Surely some strange force of magic had shrunken Molly’s egg because no self-respecting robin would have squatted in the corner of the barn to lay their precious one on the floor, yet there it was, smaller than a quarter.
After undergoing enough scrutiny, the little egg went in the refrigerator with its bigger siblings and in the days that followed, the kids squabbled over who would get to make a tiny sandwich with the tiny egg.
The egg laying thing is most curious indeed and the more time goes by, the more I am of the increasing opinion hens engineered the traditions of Easter.
Of course at the forefront of all egg issues is the feathered lady’s mood.
There are those days she decides to change things up, opting for some random nook in which to lay her egg, kind of like the other day when she left one under a huge tumbleweed.
But most days she’s pretty consistent with a mid-morning egg in her corner of the barn, except if she’s stressed or made uncomfortable in the slightest, at which point she goes on strike and days can pass with no egg in its usual place.
Of course the possibility exists that the eggs from those fruitless days are tucked away in a diabolical hiding spot only she knows about, in which case they will no doubt make some paleontologist exceptionally happy eons from now.
As if the constant geo-where game weren’t intriguing enough, she also has a talent for changing up the eggs themselves.
By far, the mini-egg was the most unusual, at least in our household, though it turns out, it’s not magic at all and it’s more common than one might think. Common enough, in fact, that the little eggs even have a couple of names, some – such as “wind egg” – more polite than others.
On any given day, a quick look at Molly’s eggs in the refrigerator's storage bin indicates, to the unscientific eye, a fowl sense of humor.
While predominantly brown, the variations are plentiful. Some are speckled, some near white, and others have subtle patterns in the coloring.
But it doesn’t end there.
With as much diversity as the crowd at a shopping center on any given day, there are short ones, tall ones, fat ones and skinny ones and then there are the truly unique eggs, the ones with the skinny tops and fat bottoms or fat middles and pointy ends and of course those that have striations and ridges and spare tires.
The idiosyncrasies of the eggs, according to the information that’s out there, point to a variety of things that cause odd eggs from seasonal temperature and humidity changes to vitamin balances and even the hen’s age. And apparently it’s not the color, shape or size of the egg, but what’s inside that counts and most of them are perfectly good – albeit sometimes bazaar looking – eggs.
But living with a chicken can really make you wonder when Easter rolls around.
Not a lot is known about the history of egg hunts and one might surmise that rural farming folks came up with the tradition, hiding unique eggs for fun in the spring. But with that apparently being the norm with chickens, it seems unlikely anyone familiar would find that fun and novel enough to do on a holiday.
What is likely, however, is that Easter Sunday, as millions of humans scramble around looking for odd eggs in odd places, chickens are laughing everywhere.

Saturday, April 7, 2012

Tunes may be tortuous

As featured March 30, 2012, on

It’s a beautiful day so you decide to spend some time with the pooch.
He eagerly bounds into the car, settles in the seat beside you, and off you go – windows down, radio cranked.
Bouncing down the road, head keeping time to your favorite tune, you have a broad smile on your face. It’s perfect.
Your pooch – not so much.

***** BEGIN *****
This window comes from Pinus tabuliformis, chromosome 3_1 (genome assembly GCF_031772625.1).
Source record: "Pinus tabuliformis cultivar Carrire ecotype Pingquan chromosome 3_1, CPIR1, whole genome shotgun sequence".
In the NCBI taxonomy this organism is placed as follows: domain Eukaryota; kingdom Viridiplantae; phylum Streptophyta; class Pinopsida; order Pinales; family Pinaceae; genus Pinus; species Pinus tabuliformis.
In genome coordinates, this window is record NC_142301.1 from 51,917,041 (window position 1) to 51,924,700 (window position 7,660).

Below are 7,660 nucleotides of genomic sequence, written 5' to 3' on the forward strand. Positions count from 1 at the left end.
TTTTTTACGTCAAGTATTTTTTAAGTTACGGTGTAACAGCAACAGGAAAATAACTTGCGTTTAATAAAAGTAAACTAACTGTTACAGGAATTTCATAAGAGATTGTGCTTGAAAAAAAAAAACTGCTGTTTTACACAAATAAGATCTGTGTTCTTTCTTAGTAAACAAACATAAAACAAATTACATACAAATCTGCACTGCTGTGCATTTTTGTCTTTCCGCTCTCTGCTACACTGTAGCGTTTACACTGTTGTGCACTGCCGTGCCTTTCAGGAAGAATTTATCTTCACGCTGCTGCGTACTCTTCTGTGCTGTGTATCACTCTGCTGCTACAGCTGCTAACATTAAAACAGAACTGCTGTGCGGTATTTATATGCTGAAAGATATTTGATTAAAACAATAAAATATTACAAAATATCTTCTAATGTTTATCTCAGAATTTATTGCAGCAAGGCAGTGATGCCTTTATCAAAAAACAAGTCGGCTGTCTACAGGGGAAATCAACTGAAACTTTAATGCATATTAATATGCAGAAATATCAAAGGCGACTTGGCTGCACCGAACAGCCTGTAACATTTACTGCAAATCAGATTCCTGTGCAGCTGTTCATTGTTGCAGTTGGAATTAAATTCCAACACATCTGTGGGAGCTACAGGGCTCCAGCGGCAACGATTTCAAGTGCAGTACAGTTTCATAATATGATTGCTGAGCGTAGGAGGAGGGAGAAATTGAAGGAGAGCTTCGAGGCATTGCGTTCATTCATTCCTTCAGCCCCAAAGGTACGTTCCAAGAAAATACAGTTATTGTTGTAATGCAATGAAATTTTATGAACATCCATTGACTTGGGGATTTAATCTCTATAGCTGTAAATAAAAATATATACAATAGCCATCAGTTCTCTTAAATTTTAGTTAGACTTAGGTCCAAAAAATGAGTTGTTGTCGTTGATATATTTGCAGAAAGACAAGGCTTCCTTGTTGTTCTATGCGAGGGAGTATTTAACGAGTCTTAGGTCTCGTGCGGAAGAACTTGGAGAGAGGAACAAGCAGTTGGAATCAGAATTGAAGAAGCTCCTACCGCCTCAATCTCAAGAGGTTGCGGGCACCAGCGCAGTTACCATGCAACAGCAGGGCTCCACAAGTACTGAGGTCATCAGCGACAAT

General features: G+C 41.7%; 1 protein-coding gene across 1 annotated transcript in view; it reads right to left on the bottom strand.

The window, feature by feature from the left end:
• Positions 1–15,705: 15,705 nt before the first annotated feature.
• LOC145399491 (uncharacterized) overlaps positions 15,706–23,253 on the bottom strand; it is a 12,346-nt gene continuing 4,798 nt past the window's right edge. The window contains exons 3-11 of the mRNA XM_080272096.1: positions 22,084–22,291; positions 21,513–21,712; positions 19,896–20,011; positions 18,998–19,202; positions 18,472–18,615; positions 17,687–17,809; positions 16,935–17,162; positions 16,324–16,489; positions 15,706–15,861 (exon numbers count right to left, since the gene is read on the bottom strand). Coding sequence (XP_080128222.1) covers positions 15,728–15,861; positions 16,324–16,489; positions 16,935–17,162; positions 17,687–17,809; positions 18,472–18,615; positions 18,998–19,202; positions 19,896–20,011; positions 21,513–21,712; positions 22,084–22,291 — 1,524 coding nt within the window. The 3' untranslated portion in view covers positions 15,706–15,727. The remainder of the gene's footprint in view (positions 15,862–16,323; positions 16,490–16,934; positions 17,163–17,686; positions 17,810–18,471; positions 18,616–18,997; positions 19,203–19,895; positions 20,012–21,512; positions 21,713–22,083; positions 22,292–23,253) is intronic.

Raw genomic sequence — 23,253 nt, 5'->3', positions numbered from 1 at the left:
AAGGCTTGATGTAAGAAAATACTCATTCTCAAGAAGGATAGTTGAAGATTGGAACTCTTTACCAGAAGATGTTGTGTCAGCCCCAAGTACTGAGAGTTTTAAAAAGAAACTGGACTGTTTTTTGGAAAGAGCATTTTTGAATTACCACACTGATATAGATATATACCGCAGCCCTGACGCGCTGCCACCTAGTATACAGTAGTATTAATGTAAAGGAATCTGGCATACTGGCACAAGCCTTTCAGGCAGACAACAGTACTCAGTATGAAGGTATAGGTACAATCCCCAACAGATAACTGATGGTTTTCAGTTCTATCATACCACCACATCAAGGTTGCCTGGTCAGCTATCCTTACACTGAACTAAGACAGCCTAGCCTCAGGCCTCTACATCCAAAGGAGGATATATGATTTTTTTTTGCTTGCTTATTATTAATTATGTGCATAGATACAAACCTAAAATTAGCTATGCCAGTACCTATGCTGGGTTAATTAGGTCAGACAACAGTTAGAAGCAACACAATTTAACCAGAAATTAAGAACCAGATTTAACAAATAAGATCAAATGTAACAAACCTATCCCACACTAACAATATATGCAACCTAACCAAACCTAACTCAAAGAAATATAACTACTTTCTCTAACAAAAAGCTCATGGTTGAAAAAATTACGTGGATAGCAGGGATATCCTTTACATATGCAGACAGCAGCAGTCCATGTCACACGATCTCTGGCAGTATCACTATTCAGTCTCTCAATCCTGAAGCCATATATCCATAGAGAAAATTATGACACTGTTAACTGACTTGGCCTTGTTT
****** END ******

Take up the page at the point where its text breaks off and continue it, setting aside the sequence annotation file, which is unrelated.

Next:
Welcome to Doggy Gitmo, Noriega Nightmare, Psy Ops Central.
Turns out, your dog ain’t a fan of your beats and the only mood those sultry tunes are likely to put your pal in is anxious and depressed or they could even cause aggression.
It’s quite logical really. Humans cover their heads at the permeating crow of a rooster and inversely, the crooning of Barry Manilow might be enough to send Fido chewing through a wall and the yowling sounds of some pop stars may make your cat think he just wandered down the nighttime alley of his dreams.
Case in point, remember that time you flipped on the radio right before you left for work and returned to find the dog had dug up the carpet under the door? Well, if recent research is any indication, he wasn’t missing you; he was trying to escape sheer torment.
The heart, you see, is something of a unique internal metronome that creates musical comfort zones as do the tones and pitches of communication, converging to determine how creatures respond to music – what they like and what they don’t.
That is nothing new, and scientists have known for years that music reaches well beyond the ears. Well enough, in fact, that it can calm you in an elevator on your way to an unpleasant appointment or serve as a torture device that can make you want to put your head through a wall, or, surrender a small isthmus.
About two years ago, Wisconsin animal psychologist Charles Snowden – in a study titled, “Affective responses in tamarins elicited by species-specific music” – conducted research to see if the same were true in the animal world and learned animals are indeed musically inclined, just not to our music.
Snowden worked with a composer to create music similar to the sounds tamarins make in communal and threatening situations, and then played the scores for a group of captive tamarins along with human music. The threat-modeled music agitated the monkeys, the communal scores calmed them and the human music, well it turned out they found silence preferable to the clamoring of hairless apes.
Excluding large breed dogs, whose characteristics are closer to humans, other research has produced similar findings in domesticated animals. With their high sensitivity to sounds and vibrations, to them, a few minutes of rap can be like a Richter 10 and heavy metal like Ahab's storm.
But if you really love your pet, you can make up for all the horrors you've perpetrated with your speakers, because, in the wake of studies like Snowden's, a new breed of music has surfaced.
That's right, not only can you get a CD of tunes specially composed for your dog, cat or horse, some companies even offer specially designed stereo systems on claims they optimize frequencies pets like.
Of course if the research is accurate, that's a lot of trust to put in the pen of a composer.
For instance, with a couple of wrong notes, a cat relaxation CD might turn your feline friend into a version of Ellie’s “Church”, climbing straight out of the dark recesses of Stephen King’s imagination.
And unless one is in the business of breeding critters and needs a professional advantage, notes going the other direction could put pets “in the mood”, which probably just spell trouble for the furniture legs and potential embarrassment if company comes over.
That’s enough to make you wonder if maybe we should just leave the howling and yowling to them, after all, as Duke Ellington put it, “The wise musicians are those who play what they can master.”